“In Liberia, the American contribution to the SSR Program is provided through private contractors. While contractors may be good at providing basic and even advanced infantry training, they answer to private sector bosses whose bottom line is profit and are therefore not the ideal role models to instill in the AFL the notion of duty to country and military subordination to a democratically elected government. Indeed, in a country and region where recent history has been shaped by warlords and mercenaries, the U.S. Department of State has shown remarkable insensitivity by sending in contractors to shape the new army.”

Given the above, and judging from the overall performance of state security, particularly the AFL, during this quarantine and lockdown it becomes apparent that the AFL strongly lacks a notion of duty to country and people. Else they would not be subjecting the people to a torrent of abuse currently being on local media outlets. In other words the SSR process was in effect a dismal failure.

Through all this it must not be forgotten that public distrust of state security, particularly the AFL, is rooted in the experiences of the past where, rather than defending and protecting the people, they were preying on innocent civilians and subjecting to a host of abuse. These recent developments should draw the attention of the AFL leadership and take immediate corrective action to make the AFL what it should be-“A Force for Good”.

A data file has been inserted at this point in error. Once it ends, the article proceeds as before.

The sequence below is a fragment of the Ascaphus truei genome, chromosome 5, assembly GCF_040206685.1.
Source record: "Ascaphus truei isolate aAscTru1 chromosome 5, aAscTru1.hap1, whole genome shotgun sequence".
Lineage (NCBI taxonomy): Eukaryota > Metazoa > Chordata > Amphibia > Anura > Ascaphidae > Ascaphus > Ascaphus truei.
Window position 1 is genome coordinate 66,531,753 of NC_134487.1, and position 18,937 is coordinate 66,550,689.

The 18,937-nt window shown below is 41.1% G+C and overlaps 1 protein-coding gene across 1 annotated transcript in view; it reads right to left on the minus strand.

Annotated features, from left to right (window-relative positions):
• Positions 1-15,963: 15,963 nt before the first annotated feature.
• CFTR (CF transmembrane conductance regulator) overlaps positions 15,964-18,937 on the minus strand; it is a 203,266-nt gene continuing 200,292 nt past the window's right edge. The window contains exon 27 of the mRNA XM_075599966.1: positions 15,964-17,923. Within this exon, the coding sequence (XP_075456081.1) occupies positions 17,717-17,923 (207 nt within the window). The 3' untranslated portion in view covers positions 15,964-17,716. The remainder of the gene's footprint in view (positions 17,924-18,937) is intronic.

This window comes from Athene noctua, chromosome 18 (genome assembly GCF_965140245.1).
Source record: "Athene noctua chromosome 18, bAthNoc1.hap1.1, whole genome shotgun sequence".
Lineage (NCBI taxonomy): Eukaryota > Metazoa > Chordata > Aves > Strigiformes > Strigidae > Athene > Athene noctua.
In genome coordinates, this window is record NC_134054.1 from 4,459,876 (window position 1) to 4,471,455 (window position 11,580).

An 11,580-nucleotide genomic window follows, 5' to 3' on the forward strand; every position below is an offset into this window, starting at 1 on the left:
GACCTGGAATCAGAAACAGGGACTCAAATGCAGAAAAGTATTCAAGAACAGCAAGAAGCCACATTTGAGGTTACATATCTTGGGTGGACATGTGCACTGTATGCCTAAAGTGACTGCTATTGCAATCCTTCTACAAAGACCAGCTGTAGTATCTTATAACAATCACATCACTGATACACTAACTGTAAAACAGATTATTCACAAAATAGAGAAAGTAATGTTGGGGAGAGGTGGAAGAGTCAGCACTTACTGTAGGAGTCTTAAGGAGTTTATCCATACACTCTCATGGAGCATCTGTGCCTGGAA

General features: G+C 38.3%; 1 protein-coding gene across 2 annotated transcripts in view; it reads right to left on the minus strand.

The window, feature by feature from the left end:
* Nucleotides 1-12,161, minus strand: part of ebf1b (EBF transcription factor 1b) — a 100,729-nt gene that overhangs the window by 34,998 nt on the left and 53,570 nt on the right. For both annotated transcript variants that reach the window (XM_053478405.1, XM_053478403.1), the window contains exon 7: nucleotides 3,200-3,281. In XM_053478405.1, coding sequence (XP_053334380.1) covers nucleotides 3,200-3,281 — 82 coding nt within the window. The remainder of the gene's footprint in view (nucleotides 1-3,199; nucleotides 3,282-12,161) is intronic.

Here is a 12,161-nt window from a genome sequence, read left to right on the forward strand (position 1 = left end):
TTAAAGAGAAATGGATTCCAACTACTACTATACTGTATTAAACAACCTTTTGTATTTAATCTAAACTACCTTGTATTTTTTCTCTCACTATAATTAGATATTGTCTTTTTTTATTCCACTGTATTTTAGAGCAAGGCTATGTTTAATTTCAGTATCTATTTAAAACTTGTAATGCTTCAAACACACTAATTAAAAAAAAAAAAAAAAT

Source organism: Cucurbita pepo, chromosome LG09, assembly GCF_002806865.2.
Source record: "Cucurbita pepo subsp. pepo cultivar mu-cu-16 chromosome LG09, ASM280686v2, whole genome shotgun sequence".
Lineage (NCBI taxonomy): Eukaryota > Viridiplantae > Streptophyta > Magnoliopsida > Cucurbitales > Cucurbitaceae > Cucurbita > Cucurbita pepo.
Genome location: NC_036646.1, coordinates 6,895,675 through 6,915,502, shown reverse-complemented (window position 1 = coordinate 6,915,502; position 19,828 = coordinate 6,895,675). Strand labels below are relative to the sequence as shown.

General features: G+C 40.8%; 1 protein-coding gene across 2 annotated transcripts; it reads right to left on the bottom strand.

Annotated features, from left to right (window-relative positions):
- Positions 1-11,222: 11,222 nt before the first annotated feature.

This should also claim the attention of Commander-in-Chief President George Manneh Weah. He should order the AFL leadership as well as the Joint security to probe and investigate reports of abuse by security officers and punish perpetrators as a way of driving home the message that assaults on the dignity of citizens by state security forces will not be tolerated, going forward henceforth.

The consequences of allowing impunity to thrive is potentially dangerous because it could produce a disconnect between the government and the people, which often tends to engender resistance and consequently fatally undermine peace, national security and stability.